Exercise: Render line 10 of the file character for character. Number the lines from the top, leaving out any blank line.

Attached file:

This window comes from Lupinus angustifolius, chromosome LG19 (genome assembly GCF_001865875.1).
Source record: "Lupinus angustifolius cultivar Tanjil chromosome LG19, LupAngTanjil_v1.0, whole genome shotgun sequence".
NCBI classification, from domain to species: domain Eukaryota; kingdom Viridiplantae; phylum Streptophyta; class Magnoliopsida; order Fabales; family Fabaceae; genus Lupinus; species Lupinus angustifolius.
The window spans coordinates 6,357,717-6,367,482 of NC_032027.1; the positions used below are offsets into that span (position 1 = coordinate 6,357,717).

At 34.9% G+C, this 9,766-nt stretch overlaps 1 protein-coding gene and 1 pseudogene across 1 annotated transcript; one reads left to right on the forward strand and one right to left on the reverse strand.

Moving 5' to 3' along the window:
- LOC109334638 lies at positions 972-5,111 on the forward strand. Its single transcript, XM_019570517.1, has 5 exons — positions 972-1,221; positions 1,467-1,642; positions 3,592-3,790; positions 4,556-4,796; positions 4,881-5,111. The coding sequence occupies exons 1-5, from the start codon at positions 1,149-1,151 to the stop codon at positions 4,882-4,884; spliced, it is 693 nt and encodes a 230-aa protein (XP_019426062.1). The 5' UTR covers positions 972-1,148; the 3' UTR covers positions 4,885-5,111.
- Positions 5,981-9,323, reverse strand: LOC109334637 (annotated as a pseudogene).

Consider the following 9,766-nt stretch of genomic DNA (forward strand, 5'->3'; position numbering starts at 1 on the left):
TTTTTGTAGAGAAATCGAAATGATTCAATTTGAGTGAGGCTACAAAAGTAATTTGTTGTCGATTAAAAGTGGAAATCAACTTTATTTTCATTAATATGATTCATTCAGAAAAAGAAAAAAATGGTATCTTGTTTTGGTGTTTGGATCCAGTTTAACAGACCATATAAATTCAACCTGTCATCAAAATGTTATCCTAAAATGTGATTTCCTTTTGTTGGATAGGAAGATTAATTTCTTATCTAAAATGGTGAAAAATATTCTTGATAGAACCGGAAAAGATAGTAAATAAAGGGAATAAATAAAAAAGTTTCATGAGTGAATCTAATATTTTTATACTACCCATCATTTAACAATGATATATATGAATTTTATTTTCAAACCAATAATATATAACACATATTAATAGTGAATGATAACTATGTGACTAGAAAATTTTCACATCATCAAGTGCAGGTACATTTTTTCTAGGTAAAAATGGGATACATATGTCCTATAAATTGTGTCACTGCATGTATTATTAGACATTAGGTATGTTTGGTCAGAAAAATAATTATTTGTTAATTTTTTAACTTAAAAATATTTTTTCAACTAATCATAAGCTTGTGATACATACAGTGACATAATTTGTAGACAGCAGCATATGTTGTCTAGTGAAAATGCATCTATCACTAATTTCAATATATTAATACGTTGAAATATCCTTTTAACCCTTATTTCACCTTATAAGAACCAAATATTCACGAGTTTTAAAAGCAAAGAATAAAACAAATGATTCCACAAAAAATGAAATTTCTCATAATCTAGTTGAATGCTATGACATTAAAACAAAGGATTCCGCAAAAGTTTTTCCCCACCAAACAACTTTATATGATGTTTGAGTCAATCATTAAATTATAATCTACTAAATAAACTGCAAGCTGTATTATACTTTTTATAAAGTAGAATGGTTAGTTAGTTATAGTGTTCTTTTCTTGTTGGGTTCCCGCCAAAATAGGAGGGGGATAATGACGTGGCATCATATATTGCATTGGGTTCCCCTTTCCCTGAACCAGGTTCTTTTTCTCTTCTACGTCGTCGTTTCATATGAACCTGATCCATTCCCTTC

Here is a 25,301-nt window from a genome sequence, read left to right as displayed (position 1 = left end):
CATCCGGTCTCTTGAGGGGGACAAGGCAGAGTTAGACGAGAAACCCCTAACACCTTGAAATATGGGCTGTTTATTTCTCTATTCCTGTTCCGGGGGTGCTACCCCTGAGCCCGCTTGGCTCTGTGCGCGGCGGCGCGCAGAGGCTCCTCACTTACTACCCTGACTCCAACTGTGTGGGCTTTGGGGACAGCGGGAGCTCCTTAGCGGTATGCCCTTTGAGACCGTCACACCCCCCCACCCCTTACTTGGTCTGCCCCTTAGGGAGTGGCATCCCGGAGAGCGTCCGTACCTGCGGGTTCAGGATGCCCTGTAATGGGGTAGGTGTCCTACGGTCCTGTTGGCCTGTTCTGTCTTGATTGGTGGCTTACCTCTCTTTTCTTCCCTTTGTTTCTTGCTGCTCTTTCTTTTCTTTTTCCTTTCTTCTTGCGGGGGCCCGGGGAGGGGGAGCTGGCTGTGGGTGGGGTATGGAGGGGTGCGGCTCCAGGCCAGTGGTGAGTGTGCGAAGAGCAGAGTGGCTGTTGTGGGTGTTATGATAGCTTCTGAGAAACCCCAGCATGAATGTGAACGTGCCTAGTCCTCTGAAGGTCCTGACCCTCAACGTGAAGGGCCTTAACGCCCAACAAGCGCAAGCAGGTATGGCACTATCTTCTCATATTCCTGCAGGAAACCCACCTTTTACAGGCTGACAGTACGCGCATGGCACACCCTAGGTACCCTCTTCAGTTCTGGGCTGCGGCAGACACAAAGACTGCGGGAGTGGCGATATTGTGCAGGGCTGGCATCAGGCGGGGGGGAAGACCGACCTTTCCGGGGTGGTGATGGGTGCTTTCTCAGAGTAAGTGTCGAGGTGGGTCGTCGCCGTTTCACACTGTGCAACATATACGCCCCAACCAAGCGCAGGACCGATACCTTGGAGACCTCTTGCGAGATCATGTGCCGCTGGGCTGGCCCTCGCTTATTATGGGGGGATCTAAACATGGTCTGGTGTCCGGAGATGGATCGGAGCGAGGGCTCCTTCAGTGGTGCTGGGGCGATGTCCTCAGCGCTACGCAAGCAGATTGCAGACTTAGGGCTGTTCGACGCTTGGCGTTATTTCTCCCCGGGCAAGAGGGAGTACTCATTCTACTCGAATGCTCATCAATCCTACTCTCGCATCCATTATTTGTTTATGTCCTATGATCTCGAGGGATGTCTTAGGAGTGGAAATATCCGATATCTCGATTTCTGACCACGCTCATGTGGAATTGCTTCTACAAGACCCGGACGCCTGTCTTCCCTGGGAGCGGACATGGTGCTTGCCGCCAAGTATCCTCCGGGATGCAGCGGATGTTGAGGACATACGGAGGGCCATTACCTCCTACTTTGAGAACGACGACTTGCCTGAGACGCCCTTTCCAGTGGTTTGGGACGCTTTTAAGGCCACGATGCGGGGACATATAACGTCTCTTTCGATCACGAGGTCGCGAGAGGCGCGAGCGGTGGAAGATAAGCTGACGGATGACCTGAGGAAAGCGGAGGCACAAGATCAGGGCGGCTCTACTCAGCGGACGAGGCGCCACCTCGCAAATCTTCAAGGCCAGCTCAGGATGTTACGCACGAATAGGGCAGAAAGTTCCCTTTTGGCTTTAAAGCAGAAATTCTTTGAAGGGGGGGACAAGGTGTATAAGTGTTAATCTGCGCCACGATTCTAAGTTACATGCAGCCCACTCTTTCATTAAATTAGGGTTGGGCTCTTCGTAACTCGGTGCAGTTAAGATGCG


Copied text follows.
TTTTTGTAGAGAAATCGAAATGATTCAATTTGAGTGAGGCTACAAAAGTAATTTGTTGTCGATTAAAAGTGGAAATCAACTTTATTTTCATTAATATGATTCATTCAGAAAAAGAAAAAAATGGTATCTTGTTTTGGTGTTTGGATCCAGTTTAACAGACCATATAAATTCAACCTGTCATCAAAATGTTATCCTAAAATGTGATTTCCTTTTGTTGGATAGGAAGATTAATTTCTTATCTAAAATGGTGAAAAATATTCTTGATAGAACCGGAAAAGATAGTAAATAAAGGGAATAAATAAAAAAGTTTCATGAGTGAATCTAATATTTTTATACTACCCATCATTTAACAATGATATATATGAATTTTATTTTCAAACCAATAATATATAACACATATTAATAGTGAATGATAACTATGTGACTAGAAAATTTTCACATCATCAAGTGCAGGTACATTTTTTCTAGGTAAAAATGGGATACATATGTCCTATAAATTGTGTCACTGCATGTATTATTAGACATTAGGTATGTTTGGTCAGAAAAATAATTATTTGTTAATTTTTTAACTTAAAAATATTTTTTCAACTAATCATAAGCTTGTGATACATACAGTGACATAATTTGTAGACAGCAGCATATGTTGTCTAGTGAAAATGCATCTATCACTAATTTCAATATATTAATACGTTGAAATATCCTTTTAACCCTTATTTCACCTTATAAGAACCAAATATTCACGAGTTTTAAAAGCAAAGAATAAAACAAATGATTCCACAAAAAATGAAATTTCTCATAATCTAGTTGAATGCTATGACATTAAAACAAAGGATTCCGCAAAAGTTTTTCCCCACCAAACAACTTTATATGATGTTTGAGTCAATCATTAAATTATAATCTACTAAATAAACTGCAAGCTGTATTATACTTTTTATAAAGTAGAATGGTTAGTTAGTTATAGTGTTCTTTTCTTGTTGGGTTCCCGCCAAAATAGGAGGGGGATAATGACGTGGCATCATATATTGCATTGGGTTCCCCTTTCCCTGAACCAGGTTCTTTTTCTCTTCTACGTCGTCGTTTCATATGAACCTGATCCATTCCCTTC